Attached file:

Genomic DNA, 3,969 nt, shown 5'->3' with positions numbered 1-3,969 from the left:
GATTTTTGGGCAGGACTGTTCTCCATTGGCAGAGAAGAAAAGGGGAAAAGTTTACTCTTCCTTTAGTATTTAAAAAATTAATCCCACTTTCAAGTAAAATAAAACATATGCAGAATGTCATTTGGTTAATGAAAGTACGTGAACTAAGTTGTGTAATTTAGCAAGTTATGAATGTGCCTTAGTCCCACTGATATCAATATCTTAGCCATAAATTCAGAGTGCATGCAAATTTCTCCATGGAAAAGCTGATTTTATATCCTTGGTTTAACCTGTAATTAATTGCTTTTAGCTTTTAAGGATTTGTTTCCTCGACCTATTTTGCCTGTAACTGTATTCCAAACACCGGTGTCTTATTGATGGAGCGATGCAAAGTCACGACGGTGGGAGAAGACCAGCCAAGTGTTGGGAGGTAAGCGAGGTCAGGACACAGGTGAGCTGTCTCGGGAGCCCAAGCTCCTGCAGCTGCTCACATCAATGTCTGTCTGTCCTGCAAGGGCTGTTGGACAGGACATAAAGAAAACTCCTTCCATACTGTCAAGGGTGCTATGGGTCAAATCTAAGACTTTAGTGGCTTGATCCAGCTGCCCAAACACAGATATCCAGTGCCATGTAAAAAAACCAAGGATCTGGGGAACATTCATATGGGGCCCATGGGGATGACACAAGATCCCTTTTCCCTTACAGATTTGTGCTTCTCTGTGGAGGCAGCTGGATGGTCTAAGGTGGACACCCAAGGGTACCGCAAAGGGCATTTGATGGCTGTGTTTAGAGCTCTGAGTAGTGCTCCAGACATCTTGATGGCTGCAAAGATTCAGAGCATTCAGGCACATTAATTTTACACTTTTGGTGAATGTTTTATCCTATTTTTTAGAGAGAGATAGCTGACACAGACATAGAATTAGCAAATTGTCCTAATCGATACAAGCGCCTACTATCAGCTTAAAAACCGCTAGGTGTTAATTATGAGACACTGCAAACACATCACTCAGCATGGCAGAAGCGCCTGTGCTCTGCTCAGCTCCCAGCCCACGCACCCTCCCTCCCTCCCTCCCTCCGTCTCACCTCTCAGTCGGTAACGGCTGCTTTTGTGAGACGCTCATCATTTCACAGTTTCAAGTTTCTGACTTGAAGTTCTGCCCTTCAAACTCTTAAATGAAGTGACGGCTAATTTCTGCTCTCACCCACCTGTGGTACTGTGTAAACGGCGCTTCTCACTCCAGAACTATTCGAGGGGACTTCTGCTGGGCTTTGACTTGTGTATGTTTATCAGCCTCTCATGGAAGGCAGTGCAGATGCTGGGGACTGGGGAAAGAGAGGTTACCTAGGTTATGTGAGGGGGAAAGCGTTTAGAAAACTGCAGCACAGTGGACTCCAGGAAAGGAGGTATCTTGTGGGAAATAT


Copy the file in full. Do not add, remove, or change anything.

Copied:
Genomic DNA, 3,969 nt, shown 5'->3' with positions numbered 1-3,969 from the left:
GATTTTTGGGCAGGACTGTTCTCCATTGGCAGAGAAGAAAAGGGGAAAAGTTTACTCTTCCTTTAGTATTTAAAAAATTAATCCCACTTTCAAGTAAAATAAAACATATGCAGAATGTCATTTGGTTAATGAAAGTACGTGAACTAAGTTGTGTAATTTAGCAAGTTATGAATGTGCCTTAGTCCCACTGATATCAATATCTTAGCCATAAATTCAGAGTGCATGCAAATTTCTCCATGGAAAAGCTGATTTTATATCCTTGGTTTAACCTGTAATTAATTGCTTTTAGCTTTTAAGGATTTGTTTCCTCGACCTATTTTGCCTGTAACTGTATTCCAAACACCGGTGTCTTATTGATGGAGCGATGCAAAGTCACGACGGTGGGAGAAGACCAGCCAAGTGTTGGGAGGTAAGCGAGGTCAGGACACAGGTGAGCTGTCTCGGGAGCCCAAGCTCCTGCAGCTGCTCACATCAATGTCTGTCTGTCCTGCAAGGGCTGTTGGACAGGACATAAAGAAAACTCCTTCCATACTGTCAAGGGTGCTATGGGTCAAATCTAAGACTTTAGTGGCTTGATCCAGCTGCCCAAACACAGATATCCAGTGCCATGTAAAAAAACCAAGGATCTGGGGAACATTCATATGGGGCCCATGGGGATGACACAAGATCCCTTTTCCCTTACAGATTTGTGCTTCTCTGTGGAGGCAGCTGGATGGTCTAAGGTGGACACCCAAGGGTACCGCAAAGGGCATTTGATGGCTGTGTTTAGAGCTCTGAGTAGTGCTCCAGACATCTTGATGGCTGCAAAGATTCAGAGCATTCAGGCACATTAATTTTACACTTTTGGTGAATGTTTTATCCTATTTTTTAGAGAGAGATAGCTGACACAGACATAGAATTAGCAAATTGTCCTAATCGATACAAGCGCCTACTATCAGCTTAAAAACCGCTAGGTGTTAATTATGAGACACTGCAAACACATCACTCAGCATGGCAGAAGCGCCTGTGCTCTGCTCAGCTCCCAGCCCACGCACCCTCCCTCCCTCCCTCCCTCCGTCTCACCTCTCAGTCGGTAACGGCTGCTTTTGTGAGACGCTCATCATTTCACAGTTTCAAGTTTCTGACTTGAAGTTCTGCCCTTCAAACTCTTAAATGAAGTGACGGCTAATTTCTGCTCTCACCCACCTGTGGTACTGTGTAAACGGCGCTTCTCACTCCAGAACTATTCGAGGGGACTTCTGCTGGGCTTTGACTTGTGTATGTTTATCAGCCTCTCATGGAAGGCAGTGCAGATGCTGGGGACTGGGGAAAGAGAGGTTACCTAGGTTATGTGAGGGGGAAAGCGTTTAGAAAACTGCAGCACAGTGGACTCCAGGAAAGGAGGTATCTTGTGGGAAATAT